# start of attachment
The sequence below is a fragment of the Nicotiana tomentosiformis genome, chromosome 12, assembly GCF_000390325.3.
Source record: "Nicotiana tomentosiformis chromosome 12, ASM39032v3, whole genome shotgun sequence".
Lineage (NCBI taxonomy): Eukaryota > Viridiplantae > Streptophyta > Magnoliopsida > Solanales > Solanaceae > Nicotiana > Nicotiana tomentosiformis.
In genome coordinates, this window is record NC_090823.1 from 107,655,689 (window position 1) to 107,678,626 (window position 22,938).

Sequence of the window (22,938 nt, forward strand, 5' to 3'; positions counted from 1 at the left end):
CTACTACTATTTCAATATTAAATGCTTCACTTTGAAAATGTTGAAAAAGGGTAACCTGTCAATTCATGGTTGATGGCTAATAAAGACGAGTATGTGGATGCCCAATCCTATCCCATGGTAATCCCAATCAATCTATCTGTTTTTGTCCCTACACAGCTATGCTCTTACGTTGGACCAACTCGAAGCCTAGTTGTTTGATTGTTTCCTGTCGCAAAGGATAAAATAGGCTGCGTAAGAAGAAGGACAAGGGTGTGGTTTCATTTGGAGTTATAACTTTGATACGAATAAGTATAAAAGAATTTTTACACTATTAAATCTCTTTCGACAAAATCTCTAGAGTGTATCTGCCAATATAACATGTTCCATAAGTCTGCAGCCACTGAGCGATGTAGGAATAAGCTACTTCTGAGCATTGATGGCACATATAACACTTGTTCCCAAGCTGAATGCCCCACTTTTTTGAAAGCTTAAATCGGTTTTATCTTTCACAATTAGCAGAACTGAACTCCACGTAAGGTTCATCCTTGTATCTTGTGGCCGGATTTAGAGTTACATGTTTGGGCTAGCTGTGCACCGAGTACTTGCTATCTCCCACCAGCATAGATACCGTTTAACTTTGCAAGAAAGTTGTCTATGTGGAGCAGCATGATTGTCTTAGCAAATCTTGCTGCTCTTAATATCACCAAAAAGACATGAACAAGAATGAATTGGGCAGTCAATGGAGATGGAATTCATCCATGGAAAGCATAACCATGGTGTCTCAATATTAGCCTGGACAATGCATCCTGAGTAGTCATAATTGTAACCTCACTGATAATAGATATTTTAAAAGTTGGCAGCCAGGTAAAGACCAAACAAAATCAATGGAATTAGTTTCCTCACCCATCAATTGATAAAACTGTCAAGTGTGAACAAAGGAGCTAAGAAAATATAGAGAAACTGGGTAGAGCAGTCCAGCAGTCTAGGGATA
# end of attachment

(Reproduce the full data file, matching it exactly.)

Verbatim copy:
The sequence below is a fragment of the Nicotiana tomentosiformis genome, chromosome 12, assembly GCF_000390325.3.
Source record: "Nicotiana tomentosiformis chromosome 12, ASM39032v3, whole genome shotgun sequence".
Lineage (NCBI taxonomy): Eukaryota > Viridiplantae > Streptophyta > Magnoliopsida > Solanales > Solanaceae > Nicotiana > Nicotiana tomentosiformis.
In genome coordinates, this window is record NC_090823.1 from 107,655,689 (window position 1) to 107,678,626 (window position 22,938).

Sequence of the window (22,938 nt, forward strand, 5' to 3'; positions counted from 1 at the left end):
CTACTACTATTTCAATATTAAATGCTTCACTTTGAAAATGTTGAAAAAGGGTAACCTGTCAATTCATGGTTGATGGCTAATAAAGACGAGTATGTGGATGCCCAATCCTATCCCATGGTAATCCCAATCAATCTATCTGTTTTTGTCCCTACACAGCTATGCTCTTACGTTGGACCAACTCGAAGCCTAGTTGTTTGATTGTTTCCTGTCGCAAAGGATAAAATAGGCTGCGTAAGAAGAAGGACAAGGGTGTGGTTTCATTTGGAGTTATAACTTTGATACGAATAAGTATAAAAGAATTTTTACACTATTAAATCTCTTTCGACAAAATCTCTAGAGTGTATCTGCCAATATAACATGTTCCATAAGTCTGCAGCCACTGAGCGATGTAGGAATAAGCTACTTCTGAGCATTGATGGCACATATAACACTTGTTCCCAAGCTGAATGCCCCACTTTTTTGAAAGCTTAAATCGGTTTTATCTTTCACAATTAGCAGAACTGAACTCCACGTAAGGTTCATCCTTGTATCTTGTGGCCGGATTTAGAGTTACATGTTTGGGCTAGCTGTGCACCGAGTACTTGCTATCTCCCACCAGCATAGATACCGTTTAACTTTGCAAGAAAGTTGTCTATGTGGAGCAGCATGATTGTCTTAGCAAATCTTGCTGCTCTTAATATCACCAAAAAGACATGAACAAGAATGAATTGGGCAGTCAATGGAGATGGAATTCATCCATGGAAAGCATAACCATGGTGTCTCAATATTAGCCTGGACAATGCATCCTGAGTAGTCATAATTGTAACCTCACTGATAATAGATATTTTAAAAGTTGGCAGCCAGGTAAAGACCAAACAAAATCAATGGAATTAGTTTCCTCACCCATCAATTGATAAAACTGTCAAGTGTGAACAAAGGAGCTAAGAAAATATAGAGAAACTGGGTAGAGCAGTCCAGCAGTCTAGGGATA